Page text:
Microsoft has reported stronger than expected earnings in the June quarter, helped by substantial growth in its cloud computing division.
The software giant reported a net profit of $3.1bn (£2.4bn, €2.8bn) in the three months to 30 June, with earnings rising 2% year-on-year to $22.6bn.
Analysts had expected revenue to come in at $22.1bn.
Earnings were helped by a 107% jump in revenue for Azure – the company's cloud computing platform – that helped drive a 7% increase in total cloud earnings.
Microsoft shares closed 4% higher in New York following the news.
Amy Hood, chief financial officer, said the strong quarterly results were helped by the company's decision to invest in key product areas and geographies.
Satya Nadella, CEO of Microsoft, added: "This past year was pivotal in both our own transformation and in partnering with our customers who are navigating their own digital transformations.
"The Microsoft Cloud is seeing significant customer momentum and we're well positioned to reach new opportunities in the year ahead."
Hardware sales hit
The earnings are a significant improvement on the company's results in the same period last year, when it posted its largest ever quarterly loss of $3.2bn due to a write-down on its failed Nokia mobile business.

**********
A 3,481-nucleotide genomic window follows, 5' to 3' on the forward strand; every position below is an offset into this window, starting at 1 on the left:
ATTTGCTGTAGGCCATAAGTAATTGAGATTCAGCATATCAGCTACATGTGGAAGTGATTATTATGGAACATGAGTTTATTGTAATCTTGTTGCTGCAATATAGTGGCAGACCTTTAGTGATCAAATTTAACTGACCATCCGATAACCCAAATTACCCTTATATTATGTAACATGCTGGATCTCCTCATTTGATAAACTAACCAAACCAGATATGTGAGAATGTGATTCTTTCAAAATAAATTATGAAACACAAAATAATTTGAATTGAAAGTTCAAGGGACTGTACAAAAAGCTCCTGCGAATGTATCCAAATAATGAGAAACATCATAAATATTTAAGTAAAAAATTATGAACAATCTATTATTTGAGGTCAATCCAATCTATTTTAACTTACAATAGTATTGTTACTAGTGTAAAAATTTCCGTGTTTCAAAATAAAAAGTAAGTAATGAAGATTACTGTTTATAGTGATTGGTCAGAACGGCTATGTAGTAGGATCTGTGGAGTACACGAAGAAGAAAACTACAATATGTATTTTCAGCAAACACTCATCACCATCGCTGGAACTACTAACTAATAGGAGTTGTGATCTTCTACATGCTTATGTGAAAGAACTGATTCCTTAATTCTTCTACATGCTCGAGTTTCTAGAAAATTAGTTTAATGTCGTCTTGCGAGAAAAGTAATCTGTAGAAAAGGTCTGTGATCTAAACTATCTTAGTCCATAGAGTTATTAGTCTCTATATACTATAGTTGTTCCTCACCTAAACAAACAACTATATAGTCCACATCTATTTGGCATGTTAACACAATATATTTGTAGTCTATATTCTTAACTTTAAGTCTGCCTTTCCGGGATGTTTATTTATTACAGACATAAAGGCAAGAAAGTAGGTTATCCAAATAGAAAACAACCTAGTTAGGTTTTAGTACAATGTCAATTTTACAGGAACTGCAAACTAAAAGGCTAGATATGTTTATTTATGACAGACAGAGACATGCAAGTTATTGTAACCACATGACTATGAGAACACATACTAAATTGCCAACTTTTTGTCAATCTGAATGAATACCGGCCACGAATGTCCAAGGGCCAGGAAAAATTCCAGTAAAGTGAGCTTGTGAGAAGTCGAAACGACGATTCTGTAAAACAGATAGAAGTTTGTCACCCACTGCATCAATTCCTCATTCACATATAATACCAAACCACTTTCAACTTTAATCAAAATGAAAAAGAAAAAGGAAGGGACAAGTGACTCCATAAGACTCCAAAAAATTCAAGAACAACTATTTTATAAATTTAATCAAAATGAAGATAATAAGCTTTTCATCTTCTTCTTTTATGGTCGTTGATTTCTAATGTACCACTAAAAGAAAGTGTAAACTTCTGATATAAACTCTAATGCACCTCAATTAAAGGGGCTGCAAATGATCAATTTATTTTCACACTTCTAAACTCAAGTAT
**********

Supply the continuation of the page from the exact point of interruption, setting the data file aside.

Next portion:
Microsoft's hardware business took a 35% hit to its revenue, driven mainly by a 71% plunge in phone sales.
Gaming revenue dropped 9% due to sales of Xbox hardware dropping by a third.
"This fiscal year we invested in innovation and expanded our market presence in key product areas and geographies," Hood said.
"I am pleased with the execution from our sales teams and partners this quarter who delivered a strong finish to the fiscal year."
Microsoft last month agreed a deal to buy professional networking website LinkedIn for $26bn – by far the biggest acquisition in the company's history.
Nadella has bet on cloud computing to drive future growth at Microsoft amid slowing sales of PC and the Windows operating system.
The Redmond-based firm said earlier this week that it would miss its target of getting Windows 10 running on more than one billion machines by 2018.